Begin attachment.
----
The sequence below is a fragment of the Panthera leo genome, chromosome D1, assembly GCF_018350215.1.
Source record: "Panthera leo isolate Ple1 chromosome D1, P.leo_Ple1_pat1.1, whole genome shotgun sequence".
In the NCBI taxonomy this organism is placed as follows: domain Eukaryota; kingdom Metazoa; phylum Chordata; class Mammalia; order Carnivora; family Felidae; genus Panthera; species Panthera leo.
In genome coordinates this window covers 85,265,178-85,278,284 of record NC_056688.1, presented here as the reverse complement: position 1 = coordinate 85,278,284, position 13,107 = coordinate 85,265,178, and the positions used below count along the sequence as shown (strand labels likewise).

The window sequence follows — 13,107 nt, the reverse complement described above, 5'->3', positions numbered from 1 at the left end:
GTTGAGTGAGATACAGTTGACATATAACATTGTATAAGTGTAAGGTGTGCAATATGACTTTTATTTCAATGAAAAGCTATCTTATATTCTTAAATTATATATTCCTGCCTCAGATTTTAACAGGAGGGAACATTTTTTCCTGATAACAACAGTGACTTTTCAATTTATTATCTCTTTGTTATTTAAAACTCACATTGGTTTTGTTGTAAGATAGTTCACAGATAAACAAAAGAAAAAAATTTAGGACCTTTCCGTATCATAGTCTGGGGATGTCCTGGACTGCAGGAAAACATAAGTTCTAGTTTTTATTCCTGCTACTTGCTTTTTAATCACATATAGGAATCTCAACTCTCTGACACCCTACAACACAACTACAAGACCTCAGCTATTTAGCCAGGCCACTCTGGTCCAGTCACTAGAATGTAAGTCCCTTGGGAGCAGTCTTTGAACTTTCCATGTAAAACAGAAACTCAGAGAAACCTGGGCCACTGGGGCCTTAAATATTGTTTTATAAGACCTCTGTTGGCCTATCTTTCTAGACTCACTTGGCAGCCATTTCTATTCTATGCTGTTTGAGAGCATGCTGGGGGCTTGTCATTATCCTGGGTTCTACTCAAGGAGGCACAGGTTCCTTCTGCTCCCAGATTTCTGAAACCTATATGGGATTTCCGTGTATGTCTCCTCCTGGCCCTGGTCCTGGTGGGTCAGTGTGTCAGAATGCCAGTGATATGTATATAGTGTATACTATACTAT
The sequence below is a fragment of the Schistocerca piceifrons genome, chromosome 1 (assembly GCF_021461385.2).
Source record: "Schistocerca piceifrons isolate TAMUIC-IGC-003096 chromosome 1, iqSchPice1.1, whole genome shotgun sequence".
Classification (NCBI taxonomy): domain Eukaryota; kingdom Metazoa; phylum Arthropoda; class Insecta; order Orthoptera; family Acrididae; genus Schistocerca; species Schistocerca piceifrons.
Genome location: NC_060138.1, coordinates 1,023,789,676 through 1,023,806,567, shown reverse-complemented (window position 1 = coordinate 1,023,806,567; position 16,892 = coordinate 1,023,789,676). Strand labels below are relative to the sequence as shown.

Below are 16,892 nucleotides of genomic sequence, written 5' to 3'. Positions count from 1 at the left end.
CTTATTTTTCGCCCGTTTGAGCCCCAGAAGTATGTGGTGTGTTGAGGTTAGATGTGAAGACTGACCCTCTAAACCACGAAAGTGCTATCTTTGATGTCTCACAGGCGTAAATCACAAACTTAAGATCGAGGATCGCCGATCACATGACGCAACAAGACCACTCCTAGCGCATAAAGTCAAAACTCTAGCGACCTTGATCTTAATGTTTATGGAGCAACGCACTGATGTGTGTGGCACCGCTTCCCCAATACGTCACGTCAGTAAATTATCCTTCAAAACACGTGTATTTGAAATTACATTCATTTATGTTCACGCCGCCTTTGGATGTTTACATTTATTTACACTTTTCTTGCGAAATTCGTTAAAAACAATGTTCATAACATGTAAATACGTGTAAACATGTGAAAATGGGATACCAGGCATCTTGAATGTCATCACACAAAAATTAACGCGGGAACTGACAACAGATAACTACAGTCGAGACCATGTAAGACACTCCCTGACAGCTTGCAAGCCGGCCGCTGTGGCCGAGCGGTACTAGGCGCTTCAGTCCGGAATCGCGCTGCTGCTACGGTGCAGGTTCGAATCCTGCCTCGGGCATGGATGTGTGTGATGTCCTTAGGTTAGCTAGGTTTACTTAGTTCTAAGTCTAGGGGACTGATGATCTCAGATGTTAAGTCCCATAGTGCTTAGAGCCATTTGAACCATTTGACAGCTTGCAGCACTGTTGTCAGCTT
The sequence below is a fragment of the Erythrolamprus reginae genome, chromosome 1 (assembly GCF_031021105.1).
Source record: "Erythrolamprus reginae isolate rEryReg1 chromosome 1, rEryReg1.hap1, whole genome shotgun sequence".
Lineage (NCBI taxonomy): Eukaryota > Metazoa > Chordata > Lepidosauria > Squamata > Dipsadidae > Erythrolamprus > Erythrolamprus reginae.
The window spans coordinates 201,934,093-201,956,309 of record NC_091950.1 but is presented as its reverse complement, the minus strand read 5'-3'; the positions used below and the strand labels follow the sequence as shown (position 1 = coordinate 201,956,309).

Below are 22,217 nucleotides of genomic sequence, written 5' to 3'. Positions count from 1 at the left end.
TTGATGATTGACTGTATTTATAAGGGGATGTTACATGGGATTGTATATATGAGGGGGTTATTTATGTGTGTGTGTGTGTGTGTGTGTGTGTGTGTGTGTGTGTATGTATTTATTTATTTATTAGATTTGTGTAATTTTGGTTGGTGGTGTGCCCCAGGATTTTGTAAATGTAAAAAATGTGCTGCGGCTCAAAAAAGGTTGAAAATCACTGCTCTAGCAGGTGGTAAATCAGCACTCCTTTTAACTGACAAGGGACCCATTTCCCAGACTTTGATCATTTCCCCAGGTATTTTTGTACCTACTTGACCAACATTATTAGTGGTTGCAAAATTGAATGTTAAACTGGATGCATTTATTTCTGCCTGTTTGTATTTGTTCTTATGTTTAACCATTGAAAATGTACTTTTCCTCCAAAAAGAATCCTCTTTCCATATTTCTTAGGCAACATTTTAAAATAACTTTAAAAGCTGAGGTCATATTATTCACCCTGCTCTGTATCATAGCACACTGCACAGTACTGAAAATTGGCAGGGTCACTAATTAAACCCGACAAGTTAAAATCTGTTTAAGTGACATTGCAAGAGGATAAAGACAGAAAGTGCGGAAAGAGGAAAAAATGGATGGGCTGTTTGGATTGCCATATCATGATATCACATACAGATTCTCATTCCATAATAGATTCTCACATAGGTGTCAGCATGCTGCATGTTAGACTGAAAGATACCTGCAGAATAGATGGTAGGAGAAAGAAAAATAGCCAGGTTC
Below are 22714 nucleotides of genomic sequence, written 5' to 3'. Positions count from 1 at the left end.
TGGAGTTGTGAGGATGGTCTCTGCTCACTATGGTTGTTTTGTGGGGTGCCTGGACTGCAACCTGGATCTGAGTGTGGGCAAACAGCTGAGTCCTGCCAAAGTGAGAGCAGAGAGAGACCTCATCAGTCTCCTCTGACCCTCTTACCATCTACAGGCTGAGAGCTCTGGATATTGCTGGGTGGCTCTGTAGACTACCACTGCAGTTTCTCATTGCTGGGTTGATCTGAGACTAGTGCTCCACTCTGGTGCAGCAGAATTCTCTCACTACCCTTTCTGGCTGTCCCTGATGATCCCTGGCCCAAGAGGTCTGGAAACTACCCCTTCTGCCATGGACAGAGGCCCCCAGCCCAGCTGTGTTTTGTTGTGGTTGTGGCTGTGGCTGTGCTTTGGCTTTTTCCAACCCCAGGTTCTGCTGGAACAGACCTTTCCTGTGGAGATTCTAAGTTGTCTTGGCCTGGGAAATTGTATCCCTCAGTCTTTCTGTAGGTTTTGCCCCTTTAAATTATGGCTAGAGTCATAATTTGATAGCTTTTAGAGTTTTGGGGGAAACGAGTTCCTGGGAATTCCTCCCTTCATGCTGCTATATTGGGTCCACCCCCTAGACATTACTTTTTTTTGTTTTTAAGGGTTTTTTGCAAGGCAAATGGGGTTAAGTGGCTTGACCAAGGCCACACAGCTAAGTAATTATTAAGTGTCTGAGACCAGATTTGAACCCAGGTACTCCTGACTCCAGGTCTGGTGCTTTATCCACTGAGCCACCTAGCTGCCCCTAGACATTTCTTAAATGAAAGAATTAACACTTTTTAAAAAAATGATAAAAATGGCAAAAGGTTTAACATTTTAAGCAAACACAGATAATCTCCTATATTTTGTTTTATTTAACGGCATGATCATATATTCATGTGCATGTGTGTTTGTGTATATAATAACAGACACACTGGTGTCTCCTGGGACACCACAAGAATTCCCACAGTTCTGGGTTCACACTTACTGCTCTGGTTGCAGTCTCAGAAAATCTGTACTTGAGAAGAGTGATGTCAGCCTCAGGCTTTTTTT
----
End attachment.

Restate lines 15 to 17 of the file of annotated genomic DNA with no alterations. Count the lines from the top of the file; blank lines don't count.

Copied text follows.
Lineage (NCBI taxonomy): Eukaryota > Metazoa > Chordata > Lepidosauria > Squamata > Dipsadidae > Erythrolamprus > Erythrolamprus reginae.
The window spans coordinates 201,934,093-201,956,309 of record NC_091950.1 but is presented as its reverse complement, the minus strand read 5'-3'; the positions used below and the strand labels follow the sequence as shown (position 1 = coordinate 201,956,309).

Below are 22,217 nucleotides of genomic sequence, written 5' to 3'. Positions count from 1 at the left end.